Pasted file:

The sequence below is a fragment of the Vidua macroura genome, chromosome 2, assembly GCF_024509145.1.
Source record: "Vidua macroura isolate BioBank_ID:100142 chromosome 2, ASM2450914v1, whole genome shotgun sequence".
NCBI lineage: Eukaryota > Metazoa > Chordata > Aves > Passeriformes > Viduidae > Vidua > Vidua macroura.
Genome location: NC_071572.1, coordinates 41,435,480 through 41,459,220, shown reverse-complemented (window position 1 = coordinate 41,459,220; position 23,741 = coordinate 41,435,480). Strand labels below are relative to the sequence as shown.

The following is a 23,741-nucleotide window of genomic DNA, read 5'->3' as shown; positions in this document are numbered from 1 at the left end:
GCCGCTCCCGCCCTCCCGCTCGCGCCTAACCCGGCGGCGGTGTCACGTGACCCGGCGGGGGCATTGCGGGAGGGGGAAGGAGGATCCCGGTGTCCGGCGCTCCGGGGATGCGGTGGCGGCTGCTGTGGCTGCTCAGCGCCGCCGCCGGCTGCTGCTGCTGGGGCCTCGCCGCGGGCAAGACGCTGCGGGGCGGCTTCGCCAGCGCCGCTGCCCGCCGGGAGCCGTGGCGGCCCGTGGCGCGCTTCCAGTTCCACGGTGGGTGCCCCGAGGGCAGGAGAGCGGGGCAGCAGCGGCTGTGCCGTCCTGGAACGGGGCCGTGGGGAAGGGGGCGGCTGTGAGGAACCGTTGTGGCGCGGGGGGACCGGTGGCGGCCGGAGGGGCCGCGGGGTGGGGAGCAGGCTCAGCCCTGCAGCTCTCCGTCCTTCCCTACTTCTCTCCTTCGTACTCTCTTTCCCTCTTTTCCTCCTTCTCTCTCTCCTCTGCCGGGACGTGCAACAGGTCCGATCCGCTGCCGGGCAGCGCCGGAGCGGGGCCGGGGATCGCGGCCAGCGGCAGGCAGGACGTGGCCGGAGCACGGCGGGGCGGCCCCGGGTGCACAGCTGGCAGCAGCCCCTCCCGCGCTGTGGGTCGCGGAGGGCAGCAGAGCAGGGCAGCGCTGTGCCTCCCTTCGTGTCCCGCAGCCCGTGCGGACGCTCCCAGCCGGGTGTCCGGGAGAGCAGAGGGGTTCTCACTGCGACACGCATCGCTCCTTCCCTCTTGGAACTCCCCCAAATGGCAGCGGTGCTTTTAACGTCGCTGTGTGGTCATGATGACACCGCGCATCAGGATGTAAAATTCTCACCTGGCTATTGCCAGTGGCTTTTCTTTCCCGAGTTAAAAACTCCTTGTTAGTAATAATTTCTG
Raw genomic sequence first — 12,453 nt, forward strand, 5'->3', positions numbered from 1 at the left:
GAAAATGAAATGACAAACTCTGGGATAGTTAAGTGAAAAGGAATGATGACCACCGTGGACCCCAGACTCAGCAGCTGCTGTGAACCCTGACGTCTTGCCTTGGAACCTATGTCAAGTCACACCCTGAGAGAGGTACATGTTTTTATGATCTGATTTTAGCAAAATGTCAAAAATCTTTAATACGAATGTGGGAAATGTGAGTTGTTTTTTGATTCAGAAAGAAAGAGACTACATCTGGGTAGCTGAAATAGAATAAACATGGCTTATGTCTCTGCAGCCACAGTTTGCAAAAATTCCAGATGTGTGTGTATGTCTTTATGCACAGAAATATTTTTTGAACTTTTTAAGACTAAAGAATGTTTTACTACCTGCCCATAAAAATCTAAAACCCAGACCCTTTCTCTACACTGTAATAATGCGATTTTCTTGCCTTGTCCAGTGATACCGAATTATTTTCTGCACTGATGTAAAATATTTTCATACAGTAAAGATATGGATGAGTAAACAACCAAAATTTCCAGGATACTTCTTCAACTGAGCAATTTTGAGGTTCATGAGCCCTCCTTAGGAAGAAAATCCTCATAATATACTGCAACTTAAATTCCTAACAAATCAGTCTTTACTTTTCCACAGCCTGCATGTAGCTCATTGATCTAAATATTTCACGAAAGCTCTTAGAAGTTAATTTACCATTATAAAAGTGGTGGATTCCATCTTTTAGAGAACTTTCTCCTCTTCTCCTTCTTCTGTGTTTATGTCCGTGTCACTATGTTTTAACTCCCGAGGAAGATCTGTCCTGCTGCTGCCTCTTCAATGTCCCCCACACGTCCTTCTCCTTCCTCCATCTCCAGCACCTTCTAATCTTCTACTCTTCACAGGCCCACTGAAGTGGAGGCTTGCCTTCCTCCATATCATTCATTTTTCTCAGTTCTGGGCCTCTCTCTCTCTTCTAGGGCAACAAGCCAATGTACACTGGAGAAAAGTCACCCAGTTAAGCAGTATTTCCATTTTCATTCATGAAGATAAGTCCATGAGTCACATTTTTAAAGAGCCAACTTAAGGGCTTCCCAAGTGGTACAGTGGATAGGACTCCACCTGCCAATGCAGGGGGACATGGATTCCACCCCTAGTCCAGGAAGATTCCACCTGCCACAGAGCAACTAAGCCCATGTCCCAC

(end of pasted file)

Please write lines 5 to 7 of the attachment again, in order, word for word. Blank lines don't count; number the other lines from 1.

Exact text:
The following is a 23,741-nucleotide window of genomic DNA, read 5'->3' as shown; positions in this document are numbered from 1 at the left end:
GCCGCTCCCGCCCTCCCGCTCGCGCCTAACCCGGCGGCGGTGTCACGTGACCCGGCGGGGGCATTGCGGGAGGGGGAAGGAGGATCCCGGTGTCCGGCGCTCCGGGGATGCGGTGGCGGCTGCTGTGGCTGCTCAGCGCCGCCGCCGGCTGCTGCTGCTGGGGCCTCGCCGCGGGCAAGACGCTGCGGGGCGGCTTCGCCAGCGCCGCTGCCCGCCGGGAGCCGTGGCGGCCCGTGGCGCGCTTCCAGTTCCACGGTGGGTGCCCCGAGGGCAGGAGAGCGGGGCAGCAGCGGCTGTGCCGTCCTGGAACGGGGCCGTGGGGAAGGGGGCGGCTGTGAGGAACCGTTGTGGCGCGGGGGGACCGGTGGCGGCCGGAGGGGCCGCGGGGTGGGGAGCAGGCTCAGCCCTGCAGCTCTCCGTCCTTCCCTACTTCTCTCCTTCGTACTCTCTTTCCCTCTTTTCCTCCTTCTCTCTCTCCTCTGCCGGGACGTGCAACAGGTCCGATCCGCTGCCGGGCAGCGCCGGAGCGGGGCCGGGGATCGCGGCCAGCGGCAGGCAGGACGTGGCCGGAGCACGGCGGGGCGGCCCCGGGTGCACAGCTGGCAGCAGCCCCTCCCGCGCTGTGGGTCGCGGAGGGCAGCAGAGCAGGGCAGCGCTGTGCCTCCCTTCGTGTCCCGCAGCCCGTGCGGACGCTCCCAGCCGGGTGTCCGGGAGAGCAGAGGGGTTCTCACTGCGACACGCATCGCTCCTTCCCTCTTGGAACTCCCCCAAATGGCAGCGGTGCTTTTAACGTCGCTGTGTGGTCATGATGACACCGCGCATCAGGATGTAAAATTCTCACCTGGCTATTGCCAGTGGCTTTTCTTTCCCGAGTTAAAAACTCCTTGTTAGTAATAATTTCTG
Raw genomic sequence first — 12,453 nt, forward strand, 5'->3', positions numbered from 1 at the left: